About

Engelbert Humperdinck was a German composer born at Siegburg in the Rhine Province in September 1854, best known for his opera Hänsel und Gretel.

After receiving piano lessons, Humperdinck produced his first composition when he was 7 years old. His first attempts at works for the stage were two Singspiele written at the age of 13. His parents disapproved of his plans for a career in music and encouraged him to study architecture, however he began taking music classes under Ferdinand Hiller and Isidor Seiss at the Cologne Conservatory in 1872. Two years later, he won a scholarship that enabled him to go to Munich, where he studied with Franz Lachner and later with Josef Rheinberger. In 1879, he won the first Mendelssohn Award given by the Mendelssohn Stiftung foundation in Berlin. He went to Italy and became acquainted with Richard Wagner in Naples, who then invited him to join him in Bayreuth and during 1880 and 1881 Humperdinck assisted in the production of Parsifal. He also acted as music tutor to Siegfried, Wagner's son.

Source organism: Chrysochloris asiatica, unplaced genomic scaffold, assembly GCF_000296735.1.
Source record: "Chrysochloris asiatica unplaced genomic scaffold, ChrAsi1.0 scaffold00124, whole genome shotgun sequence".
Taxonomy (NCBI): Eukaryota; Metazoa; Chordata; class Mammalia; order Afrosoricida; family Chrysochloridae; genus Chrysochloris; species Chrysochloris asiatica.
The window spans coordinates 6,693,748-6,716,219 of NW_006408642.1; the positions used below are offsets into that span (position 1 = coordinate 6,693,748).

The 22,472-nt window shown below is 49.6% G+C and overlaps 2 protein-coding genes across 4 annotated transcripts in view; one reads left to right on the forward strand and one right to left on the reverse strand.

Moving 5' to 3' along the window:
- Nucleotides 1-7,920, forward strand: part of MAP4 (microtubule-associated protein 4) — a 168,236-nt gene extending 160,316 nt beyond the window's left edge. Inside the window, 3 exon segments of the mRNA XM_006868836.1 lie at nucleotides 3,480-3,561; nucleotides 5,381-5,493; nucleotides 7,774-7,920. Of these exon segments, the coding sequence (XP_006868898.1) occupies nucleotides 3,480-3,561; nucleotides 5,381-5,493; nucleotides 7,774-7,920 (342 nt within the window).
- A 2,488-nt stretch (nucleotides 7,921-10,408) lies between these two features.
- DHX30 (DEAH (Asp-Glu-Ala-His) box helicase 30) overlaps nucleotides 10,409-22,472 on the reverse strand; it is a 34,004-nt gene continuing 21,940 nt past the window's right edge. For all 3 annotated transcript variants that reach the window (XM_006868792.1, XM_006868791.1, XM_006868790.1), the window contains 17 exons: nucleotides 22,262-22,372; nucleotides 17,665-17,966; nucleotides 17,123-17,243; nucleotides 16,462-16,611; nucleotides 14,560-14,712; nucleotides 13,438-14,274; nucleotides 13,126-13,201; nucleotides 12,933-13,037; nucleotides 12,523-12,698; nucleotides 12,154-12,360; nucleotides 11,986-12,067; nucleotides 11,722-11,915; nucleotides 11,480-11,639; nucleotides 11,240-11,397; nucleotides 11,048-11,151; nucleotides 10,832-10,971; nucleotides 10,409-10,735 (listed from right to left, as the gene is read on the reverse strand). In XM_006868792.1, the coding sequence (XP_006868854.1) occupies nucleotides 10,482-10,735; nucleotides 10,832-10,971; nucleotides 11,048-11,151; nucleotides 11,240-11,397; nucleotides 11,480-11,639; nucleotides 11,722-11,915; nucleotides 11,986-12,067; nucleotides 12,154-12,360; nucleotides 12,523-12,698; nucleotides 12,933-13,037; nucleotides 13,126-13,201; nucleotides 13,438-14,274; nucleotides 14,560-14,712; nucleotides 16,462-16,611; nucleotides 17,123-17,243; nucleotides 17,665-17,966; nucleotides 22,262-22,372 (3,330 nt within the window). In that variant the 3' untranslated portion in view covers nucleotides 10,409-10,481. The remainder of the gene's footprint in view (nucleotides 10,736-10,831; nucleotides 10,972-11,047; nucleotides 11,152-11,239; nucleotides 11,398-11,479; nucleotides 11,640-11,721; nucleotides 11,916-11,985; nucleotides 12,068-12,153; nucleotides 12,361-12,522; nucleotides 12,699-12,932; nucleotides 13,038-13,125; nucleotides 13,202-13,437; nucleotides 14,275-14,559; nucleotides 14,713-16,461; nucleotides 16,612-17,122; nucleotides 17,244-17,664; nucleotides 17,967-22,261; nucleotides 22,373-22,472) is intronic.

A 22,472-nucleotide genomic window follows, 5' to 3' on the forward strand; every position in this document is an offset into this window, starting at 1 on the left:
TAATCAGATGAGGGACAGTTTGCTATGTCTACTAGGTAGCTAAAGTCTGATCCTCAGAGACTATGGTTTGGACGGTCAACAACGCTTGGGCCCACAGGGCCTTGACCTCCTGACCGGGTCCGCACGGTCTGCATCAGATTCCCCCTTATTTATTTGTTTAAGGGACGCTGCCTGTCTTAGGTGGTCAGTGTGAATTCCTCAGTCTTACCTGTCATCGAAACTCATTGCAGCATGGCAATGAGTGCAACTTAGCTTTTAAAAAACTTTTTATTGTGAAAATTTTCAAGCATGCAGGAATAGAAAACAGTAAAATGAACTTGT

His reputation rests highly on his opera Hänsel und Gretel, which he began work on in Frankfurt in 1890. It all started when he was accompanying a puppet show his nieces were giving at home. Then, using a libretto by his sister Adelheid Wette loosely based on the version of the fairy tale by the Brothers Grimm, he composed a Singspiel of 16 songs with piano accompaniment and connecting dialogue. By the start of 1891 he had begun working on a complete orchestration.

On 23 December 1893, the opera premiered in Weimar. Richard Strauss, conductor, called it "a masterpiece of the highest quality... all of it original, new, and so authentically German." With such original synthesis of Wagnerian techniques and traditional German folk songs, Hänsel und Gretel was an instant and overwhelming success.

Hänsel und Gretel has always been Humperdinck's most beloved work. In 1923 it was chosen by the Royal Opera House (London) to be their first complete radio opera broadcast and eight years later, it was the first opera transmitted live from the Metropolitan Opera (New York). To this day it remains a worldwide favourite.